Years ago, on a visit to Universal Studios' Theme Park, it suddenly hit me: loudspeakers were blaring the theme from Lawrence of Arabia, actors were wandering around dressed as Laurel and Hardy, the Star Trek stage show was just about to start -- and none of it had anything to do with Universal Studios. Conversely, at that point in time anyway, most of Universal's real history was all but ignored. Abbott and Costello, the comedy team that kept Universal solvent throughout the 1940s and early-'50s, were relegated to a few videos in the gift shop. And Deanna Durbin, whose movies literally saved the studio from bankruptcy in the late-1930s, was utterly, shamefully forgotten.
There are still a few hard-core Deanna Durbin fans out there, but few today realize just how popular the pretty soprano-next-door was in her generation. Mickey Rooney, a contemporary of Durbin's, was a bigger juvenile star, but he had the might of MGM behind him, and his brash, low-brow musical comedies haven't aged nearly as well as Durbin's best. Additionally, Rooney never really left the spotlight; he gradually made the transition to character parts, and continues to appear in films, on stage and television. Durbin, however, abruptly retired in 1948, moved to France and never looked back.
Where, say, Abbott and Costello definitely made "vehicles," generic comedies tooled to their particular talents, Durbin's early films, those directed by her underrated mentor-director Henry Koster, are first-rate movies all by themselves, which in turn expertly showcase Durbin's talent and charm. Universal Home Video's Deanna Durbin Sweetheart Pack serves as a good overview of the singer-actress's oeuvre, with six films spanning her entire film career, from her first feature in 1936 to one of her last, released nearly a dozen years later.
Three Smart Girls (1936)
Though Durbin sings a few songs, this delightful film is really more a screwball comedy along the lines of My Man Godfrey (also 1936) than the song-heavy programmers that would dominate her later career. As the youngest of three daughters, 15-year-old Penny (Durbin) conspires with Joan (Nan Grey) and Kay (Barbara Read) to reunite their long-estranged parents on the eve of their father's new marriage to gold digger Billie Barnes. The secret to this and Koster's other films with Durbin seems to be that no matter how outrageous the story, Durbin's characters, her emotions and such, are very real and identifiable. All three girls love their parents, long for their reconciliation, and like the Greek chorus servants we the audience are pulling for them by the final reels. Charles Winninger, Mischa Auer, and a very young Ray Milland co-star. (****1/2)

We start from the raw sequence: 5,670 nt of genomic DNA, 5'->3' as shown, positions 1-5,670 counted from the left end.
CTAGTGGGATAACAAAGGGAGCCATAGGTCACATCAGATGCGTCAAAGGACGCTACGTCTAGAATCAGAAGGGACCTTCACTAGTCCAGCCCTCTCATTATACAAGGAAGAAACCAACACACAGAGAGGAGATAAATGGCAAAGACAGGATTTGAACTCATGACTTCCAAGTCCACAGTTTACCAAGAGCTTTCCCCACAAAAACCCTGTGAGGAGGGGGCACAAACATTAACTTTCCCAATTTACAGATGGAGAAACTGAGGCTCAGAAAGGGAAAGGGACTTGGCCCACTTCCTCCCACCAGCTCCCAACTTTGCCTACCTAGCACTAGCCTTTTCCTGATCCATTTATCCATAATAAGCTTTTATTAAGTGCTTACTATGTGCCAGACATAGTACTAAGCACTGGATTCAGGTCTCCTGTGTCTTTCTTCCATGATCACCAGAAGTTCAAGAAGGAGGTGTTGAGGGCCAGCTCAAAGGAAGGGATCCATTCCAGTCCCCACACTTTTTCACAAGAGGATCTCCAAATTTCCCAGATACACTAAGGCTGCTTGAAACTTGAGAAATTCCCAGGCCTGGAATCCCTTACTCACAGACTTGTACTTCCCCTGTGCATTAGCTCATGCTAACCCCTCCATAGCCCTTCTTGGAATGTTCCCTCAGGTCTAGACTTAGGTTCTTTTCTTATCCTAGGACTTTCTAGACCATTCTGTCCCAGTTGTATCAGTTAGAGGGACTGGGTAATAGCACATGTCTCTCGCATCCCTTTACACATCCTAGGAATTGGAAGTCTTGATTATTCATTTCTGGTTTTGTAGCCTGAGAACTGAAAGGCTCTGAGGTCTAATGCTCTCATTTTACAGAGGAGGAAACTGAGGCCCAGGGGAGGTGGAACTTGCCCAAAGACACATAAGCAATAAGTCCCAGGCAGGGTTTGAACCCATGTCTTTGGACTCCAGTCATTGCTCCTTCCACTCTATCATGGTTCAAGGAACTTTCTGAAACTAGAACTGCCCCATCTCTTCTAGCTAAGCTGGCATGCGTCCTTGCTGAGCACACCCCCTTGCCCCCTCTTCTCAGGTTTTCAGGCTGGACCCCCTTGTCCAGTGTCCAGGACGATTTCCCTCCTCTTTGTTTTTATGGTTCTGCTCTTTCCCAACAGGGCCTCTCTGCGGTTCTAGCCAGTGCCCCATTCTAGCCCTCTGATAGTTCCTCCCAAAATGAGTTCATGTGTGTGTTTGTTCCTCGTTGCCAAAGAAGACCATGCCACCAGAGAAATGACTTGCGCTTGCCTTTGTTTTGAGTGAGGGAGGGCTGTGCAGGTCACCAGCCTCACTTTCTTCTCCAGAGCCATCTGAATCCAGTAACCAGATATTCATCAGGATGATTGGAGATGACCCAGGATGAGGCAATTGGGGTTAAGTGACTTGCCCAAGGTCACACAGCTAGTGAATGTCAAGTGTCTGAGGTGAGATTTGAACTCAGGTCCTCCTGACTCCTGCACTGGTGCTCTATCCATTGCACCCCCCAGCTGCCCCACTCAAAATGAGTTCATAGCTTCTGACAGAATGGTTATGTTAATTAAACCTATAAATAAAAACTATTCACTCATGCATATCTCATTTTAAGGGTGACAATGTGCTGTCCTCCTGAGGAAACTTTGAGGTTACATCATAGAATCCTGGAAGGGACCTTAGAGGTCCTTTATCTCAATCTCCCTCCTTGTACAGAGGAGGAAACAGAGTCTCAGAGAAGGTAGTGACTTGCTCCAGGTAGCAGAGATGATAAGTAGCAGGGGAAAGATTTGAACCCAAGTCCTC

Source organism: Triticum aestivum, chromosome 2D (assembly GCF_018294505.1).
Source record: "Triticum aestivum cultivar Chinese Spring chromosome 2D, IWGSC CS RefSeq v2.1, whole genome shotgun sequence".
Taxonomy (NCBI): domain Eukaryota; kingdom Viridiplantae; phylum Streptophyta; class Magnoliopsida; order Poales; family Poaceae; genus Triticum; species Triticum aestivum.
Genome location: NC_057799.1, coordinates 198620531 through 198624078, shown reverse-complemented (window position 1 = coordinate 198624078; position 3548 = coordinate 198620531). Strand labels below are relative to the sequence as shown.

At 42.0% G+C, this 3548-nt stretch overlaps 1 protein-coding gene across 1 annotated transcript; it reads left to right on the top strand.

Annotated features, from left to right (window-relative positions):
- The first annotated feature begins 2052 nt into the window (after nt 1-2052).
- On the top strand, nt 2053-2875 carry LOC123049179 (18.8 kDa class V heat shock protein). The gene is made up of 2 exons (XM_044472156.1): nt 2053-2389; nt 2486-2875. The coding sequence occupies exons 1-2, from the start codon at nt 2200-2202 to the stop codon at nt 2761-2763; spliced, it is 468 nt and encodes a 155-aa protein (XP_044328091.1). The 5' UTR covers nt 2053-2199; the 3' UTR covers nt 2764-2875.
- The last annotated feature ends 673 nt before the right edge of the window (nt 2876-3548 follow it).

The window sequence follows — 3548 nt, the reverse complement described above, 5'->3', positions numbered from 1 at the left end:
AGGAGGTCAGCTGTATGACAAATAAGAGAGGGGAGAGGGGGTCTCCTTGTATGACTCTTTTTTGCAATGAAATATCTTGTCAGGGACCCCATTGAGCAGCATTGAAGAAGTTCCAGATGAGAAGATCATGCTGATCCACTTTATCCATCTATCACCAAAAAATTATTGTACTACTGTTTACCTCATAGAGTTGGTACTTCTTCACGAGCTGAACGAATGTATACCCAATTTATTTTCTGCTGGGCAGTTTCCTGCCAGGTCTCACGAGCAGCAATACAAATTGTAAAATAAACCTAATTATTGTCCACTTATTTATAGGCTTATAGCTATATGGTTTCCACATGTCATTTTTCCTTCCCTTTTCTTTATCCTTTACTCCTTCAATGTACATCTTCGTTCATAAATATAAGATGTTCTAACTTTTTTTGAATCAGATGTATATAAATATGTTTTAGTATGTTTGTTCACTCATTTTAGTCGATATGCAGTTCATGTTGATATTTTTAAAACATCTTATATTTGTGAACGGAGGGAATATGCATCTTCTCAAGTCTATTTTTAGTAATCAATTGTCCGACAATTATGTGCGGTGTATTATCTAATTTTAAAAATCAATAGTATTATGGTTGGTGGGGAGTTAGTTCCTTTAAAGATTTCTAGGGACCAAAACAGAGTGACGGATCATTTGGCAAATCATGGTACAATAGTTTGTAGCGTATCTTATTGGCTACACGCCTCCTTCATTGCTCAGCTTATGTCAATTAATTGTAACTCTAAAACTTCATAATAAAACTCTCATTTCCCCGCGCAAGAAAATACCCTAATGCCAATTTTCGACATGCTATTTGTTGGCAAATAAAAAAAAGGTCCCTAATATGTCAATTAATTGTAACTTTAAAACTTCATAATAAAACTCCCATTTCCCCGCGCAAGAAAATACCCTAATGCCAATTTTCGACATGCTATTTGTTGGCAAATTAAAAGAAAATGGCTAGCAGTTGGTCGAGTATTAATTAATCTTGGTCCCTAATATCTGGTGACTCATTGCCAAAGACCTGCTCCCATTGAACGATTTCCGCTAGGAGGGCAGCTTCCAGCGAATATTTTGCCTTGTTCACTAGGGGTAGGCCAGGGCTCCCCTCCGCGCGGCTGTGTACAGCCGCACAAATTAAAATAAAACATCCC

First Love (1939)
Utterly charming melodrama is a thinly-disguised modern variation on Cinderella, and probably the best feature adaptation of that classic story. Orphan Connie (Durbin), newly graduated from an all-girls school, moves to New York to live with her acerbic Uncle James (Eugene Pallette, in a slyly subtle performance) and his outrageously selfish wife (silent star Leatrice Joy), daughter (Helen Parrish), and son (Lewis Howard, hilariously lazy). Connie falls for wealthy young Ted Drake (Robert Stack, in his film debut) and with the help of servants Charles Coleman, Jack Mulhall and others, shines at the big society ball. Director Henry Koster does something quite experimental here, cleverly rendering the hundreds of guests "invisible" at one point to focus on Durbin and Stack's intimacy. What might have been unbearably sappy in other hands is a sweet fairy tale of a movie sure to melt your heart. Kathleen Howard, often cast as W.C. Fields' amusingly domineering wife, has a good dramatic part as Durbin's music teacher. (****1/2)
It Started with Eve (1941)
On his deathbed, Jonathan Reynolds, Sr. (Charles Laughton) wants to meet his son's fiancee. When the bride-to-be can't be found, frantic Jonathan, Jr. (Bob Cummings) recruits hat-check girl/budding singer Anne Terry (Durbin) to play the part. When Senior unexpectedly recovers, he conspires to bring the two together for real. Pretty good comedy focuses on the Laughton-Durbin relationship at the expense of all else. The two are fun to watch (though Laughton is quite hammy), but so dominate the film that her eventual romance with Cummings's character is never believable. (***1/2)